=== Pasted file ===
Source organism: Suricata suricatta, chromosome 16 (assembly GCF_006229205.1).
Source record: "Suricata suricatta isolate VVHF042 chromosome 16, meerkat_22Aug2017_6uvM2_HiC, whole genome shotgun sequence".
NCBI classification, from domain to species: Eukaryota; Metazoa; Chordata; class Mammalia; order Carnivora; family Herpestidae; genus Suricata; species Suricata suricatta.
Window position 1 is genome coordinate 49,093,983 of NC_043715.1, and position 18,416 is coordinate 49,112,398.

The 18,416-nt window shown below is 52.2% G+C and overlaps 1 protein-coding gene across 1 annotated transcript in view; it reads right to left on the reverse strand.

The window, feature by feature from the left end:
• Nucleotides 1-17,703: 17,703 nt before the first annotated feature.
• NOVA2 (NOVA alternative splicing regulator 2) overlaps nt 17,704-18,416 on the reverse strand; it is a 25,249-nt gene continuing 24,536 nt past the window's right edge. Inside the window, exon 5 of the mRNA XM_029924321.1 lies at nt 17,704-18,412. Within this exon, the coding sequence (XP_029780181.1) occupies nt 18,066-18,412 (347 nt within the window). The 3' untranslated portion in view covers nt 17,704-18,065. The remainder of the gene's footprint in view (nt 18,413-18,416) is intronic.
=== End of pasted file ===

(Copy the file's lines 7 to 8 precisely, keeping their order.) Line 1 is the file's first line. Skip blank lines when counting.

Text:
• Nucleotides 1-17,703: 17,703 nt before the first annotated feature.
• NOVA2 (NOVA alternative splicing regulator 2) overlaps nt 17,704-18,416 on the reverse strand; it is a 25,249-nt gene continuing 24,536 nt past the window's right edge. Inside the window, exon 5 of the mRNA XM_029924321.1 lies at nt 17,704-18,412. Within this exon, the coding sequence (XP_029780181.1) occupies nt 18,066-18,412 (347 nt within the window). The 3' untranslated portion in view covers nt 17,704-18,065. The remainder of the gene's footprint in view (nt 18,413-18,416) is intronic.